Reading Time: 16 minutesYesterday marked the 75th anniversary of the bombing of Hiroshima and the dawn of the nuclear age. Given the current wave of disrespect for science and scientists, and the difficulty of secrecy, something like the Manhattan Project probably could not happen today.
Reading Time: 7 minutesPublished this month, The Beginning or the End: How Hollywood — and America — Learned to Stop Worrying and Love the Bomb, reveals how the White House and the military in 1946 sabotaged a long-forgotten MGM movie.
L'innocent est celui qui ne comprend pas ce qui lui arrive. Le bien, le mal ne lui disent rien. C'est un enfant... ceux qui n'ont jamais entendu parler de Dieu... regardez bien les yeux d'un enfant ! Étymologiquement, c'est celui qui ne parle pas... n'en parle pas... Mais il pleure quand on lui fait mal. Sans savoir pourquoi.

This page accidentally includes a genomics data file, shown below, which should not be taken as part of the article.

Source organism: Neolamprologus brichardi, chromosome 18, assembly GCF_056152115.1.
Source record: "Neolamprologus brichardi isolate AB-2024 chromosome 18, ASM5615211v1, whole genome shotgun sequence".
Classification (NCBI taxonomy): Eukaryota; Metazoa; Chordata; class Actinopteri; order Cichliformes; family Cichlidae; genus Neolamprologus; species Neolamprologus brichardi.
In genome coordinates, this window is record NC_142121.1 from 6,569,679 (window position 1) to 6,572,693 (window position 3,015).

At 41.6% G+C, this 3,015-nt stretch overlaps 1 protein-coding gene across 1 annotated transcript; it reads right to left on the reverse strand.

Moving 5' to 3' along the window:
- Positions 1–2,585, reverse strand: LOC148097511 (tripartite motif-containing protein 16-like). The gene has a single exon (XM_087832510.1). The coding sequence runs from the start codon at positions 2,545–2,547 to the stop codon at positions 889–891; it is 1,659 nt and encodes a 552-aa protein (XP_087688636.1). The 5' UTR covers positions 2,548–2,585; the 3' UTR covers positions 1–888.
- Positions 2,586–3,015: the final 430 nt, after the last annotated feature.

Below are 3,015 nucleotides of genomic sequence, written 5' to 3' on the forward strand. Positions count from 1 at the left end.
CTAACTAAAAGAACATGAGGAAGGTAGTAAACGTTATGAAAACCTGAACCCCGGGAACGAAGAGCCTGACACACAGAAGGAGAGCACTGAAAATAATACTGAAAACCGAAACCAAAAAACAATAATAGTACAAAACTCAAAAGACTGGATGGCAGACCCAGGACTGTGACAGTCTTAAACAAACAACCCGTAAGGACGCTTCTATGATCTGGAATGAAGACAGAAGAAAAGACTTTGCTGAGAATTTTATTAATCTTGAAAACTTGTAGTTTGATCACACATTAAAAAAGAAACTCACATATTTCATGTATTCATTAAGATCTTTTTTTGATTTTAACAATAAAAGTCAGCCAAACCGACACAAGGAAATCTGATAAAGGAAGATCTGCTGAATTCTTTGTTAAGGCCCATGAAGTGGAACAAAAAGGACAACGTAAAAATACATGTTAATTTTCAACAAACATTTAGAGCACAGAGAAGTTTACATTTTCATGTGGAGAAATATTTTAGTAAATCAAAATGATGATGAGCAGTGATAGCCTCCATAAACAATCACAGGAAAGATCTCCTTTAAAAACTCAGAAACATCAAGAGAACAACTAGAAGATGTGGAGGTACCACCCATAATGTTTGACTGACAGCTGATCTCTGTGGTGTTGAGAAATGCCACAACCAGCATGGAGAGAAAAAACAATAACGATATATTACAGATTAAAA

This week marks the 70th anniversary of the atomic bombing of Hiroshima and Nagasaki. While the world is now aware of the horrifying aftermath of these events, this wasn’t always the case. This is the third in a three-part series on the US’s decades-long deliberate effort to hide the true extent of the atom bombs’ mass devastation.
With the nuclear deal with Iran a subject of intense debate and lobbying, and Ukraine an ongoing possible flash point between nuclear powers, the topic of “the bomb” has never been more timely. This week marks the 70th anniversary of the United States’ devastation of Hiroshima and Nagasaki. The following article, originally published in March 2014, speaks with undiminished power to today’s concerns.